Friday, 14 February 2014

Diversity isn't always what we think

Yesterday I had to find a Western Union outlet to receive a money transfer from a friend who lives in a country where he cannot enjoy the normal financial service amenities we have in Europe and North America.

Western Union outlet in Hyson Green
Source: OpenStreetView

It was an eye-opener. There are lots of these outlets locally. I was aware of them, but had never considered that the availability of money transfer facilitates was worthy of mapping.

Having had to search for locations on-line and noticing that the information even on the Western Union site is  out-of-date in places I have changed my mind. For shops with a Western Union or other money transfer outlet I am using money_transfer=Western Union. Standalone premises can be tagged amenity=money_transfer as suggested on the OSM wiki.

This experience reinforced my own awareness that, however conscientious I am in trying to map things, my decision about what to map is heavily affected by my own experiences. Although I am strongly aware that Nottingham is a city with people from all over the world (how can I not be, our immediate neighbours are from Africa and Asia). This has been reinforced when mapping shops, restaurants and takeaways. Similarly, although I have a friend who makes a living out of offering telecom services to Bangladeshis living far from home, and have noticed how many shops have Lebara branding, I'd never thought about how this sort of thing should be mapped.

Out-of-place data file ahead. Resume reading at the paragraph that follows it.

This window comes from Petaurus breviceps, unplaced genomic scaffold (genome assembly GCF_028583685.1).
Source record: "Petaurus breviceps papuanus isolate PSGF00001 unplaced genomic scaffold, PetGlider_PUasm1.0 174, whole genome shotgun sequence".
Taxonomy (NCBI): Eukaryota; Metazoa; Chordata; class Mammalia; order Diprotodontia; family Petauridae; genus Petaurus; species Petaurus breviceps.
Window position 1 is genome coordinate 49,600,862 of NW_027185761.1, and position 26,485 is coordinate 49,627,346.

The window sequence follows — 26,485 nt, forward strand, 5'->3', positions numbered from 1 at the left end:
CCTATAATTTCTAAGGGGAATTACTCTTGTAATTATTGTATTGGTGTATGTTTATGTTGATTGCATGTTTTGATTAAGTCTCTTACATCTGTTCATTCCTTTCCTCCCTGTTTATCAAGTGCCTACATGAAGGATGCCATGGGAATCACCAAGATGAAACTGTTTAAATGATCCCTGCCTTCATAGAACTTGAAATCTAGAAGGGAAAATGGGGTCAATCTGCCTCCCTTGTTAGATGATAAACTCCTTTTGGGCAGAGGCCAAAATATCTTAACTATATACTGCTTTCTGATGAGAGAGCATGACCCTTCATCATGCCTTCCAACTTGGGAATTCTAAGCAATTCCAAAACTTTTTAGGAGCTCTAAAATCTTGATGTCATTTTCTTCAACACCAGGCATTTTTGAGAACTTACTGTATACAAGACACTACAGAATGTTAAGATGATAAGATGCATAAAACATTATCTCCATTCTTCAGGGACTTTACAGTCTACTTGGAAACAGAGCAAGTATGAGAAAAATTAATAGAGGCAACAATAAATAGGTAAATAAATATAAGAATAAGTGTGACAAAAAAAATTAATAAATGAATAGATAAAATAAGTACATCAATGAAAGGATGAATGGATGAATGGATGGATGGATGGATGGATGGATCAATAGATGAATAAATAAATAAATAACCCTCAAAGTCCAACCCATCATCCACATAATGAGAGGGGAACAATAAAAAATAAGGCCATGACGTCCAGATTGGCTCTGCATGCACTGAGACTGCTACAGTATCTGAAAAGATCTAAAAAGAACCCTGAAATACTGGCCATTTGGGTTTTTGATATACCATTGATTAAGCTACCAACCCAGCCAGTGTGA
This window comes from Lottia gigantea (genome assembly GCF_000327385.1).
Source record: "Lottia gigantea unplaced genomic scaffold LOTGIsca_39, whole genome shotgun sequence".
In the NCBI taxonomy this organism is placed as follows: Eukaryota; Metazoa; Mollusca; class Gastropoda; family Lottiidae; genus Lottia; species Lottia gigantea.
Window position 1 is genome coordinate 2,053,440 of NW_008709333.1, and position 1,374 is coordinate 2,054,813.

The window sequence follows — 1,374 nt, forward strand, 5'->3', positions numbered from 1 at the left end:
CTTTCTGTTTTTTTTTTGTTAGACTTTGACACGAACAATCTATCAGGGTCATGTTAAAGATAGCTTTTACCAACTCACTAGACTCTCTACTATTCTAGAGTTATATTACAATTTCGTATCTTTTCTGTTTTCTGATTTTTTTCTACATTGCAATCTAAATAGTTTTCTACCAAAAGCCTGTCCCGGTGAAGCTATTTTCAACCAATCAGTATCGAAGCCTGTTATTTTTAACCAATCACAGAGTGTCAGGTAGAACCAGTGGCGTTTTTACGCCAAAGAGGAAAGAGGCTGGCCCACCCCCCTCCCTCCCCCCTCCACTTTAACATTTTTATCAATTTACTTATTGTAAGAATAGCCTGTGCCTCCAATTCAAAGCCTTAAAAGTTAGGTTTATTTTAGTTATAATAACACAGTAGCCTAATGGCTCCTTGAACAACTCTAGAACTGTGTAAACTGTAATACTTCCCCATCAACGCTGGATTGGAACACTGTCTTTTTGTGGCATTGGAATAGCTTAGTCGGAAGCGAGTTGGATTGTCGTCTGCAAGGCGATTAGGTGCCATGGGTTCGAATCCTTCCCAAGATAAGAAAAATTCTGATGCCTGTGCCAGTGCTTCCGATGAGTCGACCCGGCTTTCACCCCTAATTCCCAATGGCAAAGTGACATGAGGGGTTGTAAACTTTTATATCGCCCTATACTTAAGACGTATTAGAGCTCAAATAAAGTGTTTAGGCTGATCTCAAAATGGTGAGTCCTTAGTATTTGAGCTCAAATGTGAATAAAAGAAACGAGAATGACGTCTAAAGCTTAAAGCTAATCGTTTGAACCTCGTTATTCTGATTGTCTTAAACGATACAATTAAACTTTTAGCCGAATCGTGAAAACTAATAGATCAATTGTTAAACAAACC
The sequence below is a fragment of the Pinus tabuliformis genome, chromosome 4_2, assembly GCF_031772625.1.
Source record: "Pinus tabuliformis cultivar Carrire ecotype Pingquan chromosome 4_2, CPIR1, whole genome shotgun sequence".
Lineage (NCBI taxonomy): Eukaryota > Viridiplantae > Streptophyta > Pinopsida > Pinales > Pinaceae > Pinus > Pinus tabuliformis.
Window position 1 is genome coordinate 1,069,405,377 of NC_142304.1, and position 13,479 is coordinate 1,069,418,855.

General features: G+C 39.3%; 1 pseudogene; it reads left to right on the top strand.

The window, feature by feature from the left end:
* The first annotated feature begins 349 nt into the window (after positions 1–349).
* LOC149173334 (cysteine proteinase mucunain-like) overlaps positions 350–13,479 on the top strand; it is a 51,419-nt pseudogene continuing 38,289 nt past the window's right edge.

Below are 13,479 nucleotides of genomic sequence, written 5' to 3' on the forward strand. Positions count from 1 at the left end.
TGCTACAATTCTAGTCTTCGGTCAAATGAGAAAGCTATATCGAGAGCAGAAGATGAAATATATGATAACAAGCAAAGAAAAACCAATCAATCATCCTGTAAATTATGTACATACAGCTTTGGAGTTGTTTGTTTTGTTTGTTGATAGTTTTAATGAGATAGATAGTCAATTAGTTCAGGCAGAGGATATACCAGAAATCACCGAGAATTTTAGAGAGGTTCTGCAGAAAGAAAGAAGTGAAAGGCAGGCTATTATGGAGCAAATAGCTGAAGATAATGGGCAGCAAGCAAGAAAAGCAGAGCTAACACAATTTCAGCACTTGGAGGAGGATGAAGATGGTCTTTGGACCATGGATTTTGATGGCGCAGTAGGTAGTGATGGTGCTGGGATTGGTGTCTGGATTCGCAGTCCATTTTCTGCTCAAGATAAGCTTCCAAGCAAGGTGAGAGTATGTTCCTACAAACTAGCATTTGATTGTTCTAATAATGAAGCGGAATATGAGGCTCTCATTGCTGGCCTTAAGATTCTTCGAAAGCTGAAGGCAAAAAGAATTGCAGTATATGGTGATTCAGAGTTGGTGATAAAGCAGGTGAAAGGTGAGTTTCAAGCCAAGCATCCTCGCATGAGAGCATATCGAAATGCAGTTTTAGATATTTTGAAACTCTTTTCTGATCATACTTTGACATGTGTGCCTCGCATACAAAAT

In a recent post I mentioned that I worry that tagging of woodland may act to reduce the diversity of mappers in terms of interest and expertise. This is just another example of how increasing diversity within OpenStreetMap is not just about extending involvement from different groups, but also recognising that different people have a variety of needs when it comes to things which get mapped.

A part of getting involvement from different groups is showing that OSM is relevant to them directly, rather than as a substitute for Google Maps. We've achieved this for wheelchair users in large part because of the involvement of Sozialhelden, and tactile maps have received a lot of attention because user Lulu-Ann has consistently championed them for a long time. Champions such as these have extended the horizons of every OSM mapper. (It doesn't have to be an obvious diverse theme, either, bahnpirat championed the mapping of power lines, which turns out not to be as geey as it seems). The most obvious OSM champion, is Mikel Maron. His passion and action in taking mapping to marginalised communities ultimately led to the Humanitarian OSM Team, which is now a significant actor across the globe within the humanitarian sector.

I therefore think that increasing diversity in all its forms within OSM means nurturing our past, present and future champions. These people can help everyone see things differently.

1 comment:

  1. sometime ago tão friends visited me and asked me for a hairdresser near my home. I searched the OSM and didn't find any, so on a little walking we found 4 hairdressers and I realized that I hadn't mapped it because it wasn't important for me.

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